Many people ignore their feet – parts of the body that should be given a lot of care and attention. A pair of feet has 52 bones, 38 muscles and more than 200 ligaments. Our feet take approximately 8,000 to 10,000 steps a day. That’s a lot of wear and tear, especially if you’re active. But the good news is the following foot problems are preventable with the proper care.
A lot of women don’t realize foot size changes with age. The American Orthopaedic Foot and Ankle Society recommends you have your feet remeasured every two years, so you can adjust your shoe size. Feet should be measured in the afternoon when they have spread. Since one foot is often bigger than the other, buy shoes to fit the larger foot.
Nine out of 10 women wear shoes that are too small, according to a recent study at Emory University in Atlanta, Georgia. So don’t assume you can “break in” a shoe. Always try on shoes with the same sort of socks or stockings you plan to wear with them. Be sure the widest part of the foot corresponds with the same area of the shoe. The tip of your longest toe should be at least one-half inch from the end of the shoe while you are standing. Choose a shoe with a rounded toe box that fits the width of your foot. The heel should fit snugly. The more a shoe mimics the shape of your foot, the less wear and tear on your feet.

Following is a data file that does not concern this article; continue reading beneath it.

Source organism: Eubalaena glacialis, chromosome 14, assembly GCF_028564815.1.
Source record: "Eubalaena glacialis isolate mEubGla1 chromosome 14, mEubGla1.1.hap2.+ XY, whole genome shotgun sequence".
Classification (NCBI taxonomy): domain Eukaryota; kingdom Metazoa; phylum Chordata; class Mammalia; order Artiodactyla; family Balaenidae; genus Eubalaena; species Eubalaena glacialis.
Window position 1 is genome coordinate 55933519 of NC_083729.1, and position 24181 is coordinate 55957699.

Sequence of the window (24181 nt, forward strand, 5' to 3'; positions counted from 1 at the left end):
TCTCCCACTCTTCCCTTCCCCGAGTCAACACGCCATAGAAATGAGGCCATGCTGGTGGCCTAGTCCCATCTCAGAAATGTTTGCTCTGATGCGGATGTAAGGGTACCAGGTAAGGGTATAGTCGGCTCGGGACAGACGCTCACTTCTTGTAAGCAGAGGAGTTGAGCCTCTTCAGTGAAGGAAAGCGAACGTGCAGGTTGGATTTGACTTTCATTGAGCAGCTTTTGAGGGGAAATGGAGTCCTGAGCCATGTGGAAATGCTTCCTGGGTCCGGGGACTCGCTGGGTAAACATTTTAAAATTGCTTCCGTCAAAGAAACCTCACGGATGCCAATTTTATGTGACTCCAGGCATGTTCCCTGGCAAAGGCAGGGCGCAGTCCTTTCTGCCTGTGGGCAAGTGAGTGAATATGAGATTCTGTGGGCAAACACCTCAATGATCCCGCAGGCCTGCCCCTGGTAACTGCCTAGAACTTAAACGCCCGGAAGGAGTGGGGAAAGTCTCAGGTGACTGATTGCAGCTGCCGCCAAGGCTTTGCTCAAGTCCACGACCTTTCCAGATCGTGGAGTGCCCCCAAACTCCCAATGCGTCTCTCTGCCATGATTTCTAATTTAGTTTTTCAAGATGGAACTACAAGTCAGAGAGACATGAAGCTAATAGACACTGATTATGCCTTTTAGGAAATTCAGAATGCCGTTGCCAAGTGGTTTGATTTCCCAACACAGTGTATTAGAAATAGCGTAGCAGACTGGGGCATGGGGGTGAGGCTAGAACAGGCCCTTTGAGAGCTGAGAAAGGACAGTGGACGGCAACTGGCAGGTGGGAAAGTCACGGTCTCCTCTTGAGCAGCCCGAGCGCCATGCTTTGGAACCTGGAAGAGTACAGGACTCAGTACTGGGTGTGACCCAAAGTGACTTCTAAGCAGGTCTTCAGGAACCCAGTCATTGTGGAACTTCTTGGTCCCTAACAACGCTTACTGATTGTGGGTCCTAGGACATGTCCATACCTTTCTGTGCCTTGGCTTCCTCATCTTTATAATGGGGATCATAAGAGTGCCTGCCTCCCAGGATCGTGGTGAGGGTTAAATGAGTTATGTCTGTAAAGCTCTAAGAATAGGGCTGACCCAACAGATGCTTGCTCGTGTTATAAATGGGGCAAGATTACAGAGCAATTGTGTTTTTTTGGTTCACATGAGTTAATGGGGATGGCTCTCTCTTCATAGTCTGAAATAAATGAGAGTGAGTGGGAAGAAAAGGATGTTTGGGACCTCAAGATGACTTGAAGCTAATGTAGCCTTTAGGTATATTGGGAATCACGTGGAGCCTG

For exercising, pick a shoe designed for your sport of choice. Sport shoes should be the same width as your foot; dress shoes can be slightly narrower.
80% of women who wear high heels experience foot problems. Ideally, heels should be no higher than one-half inch. However, the higher the heel, the wider it should be in order to provide support and stability.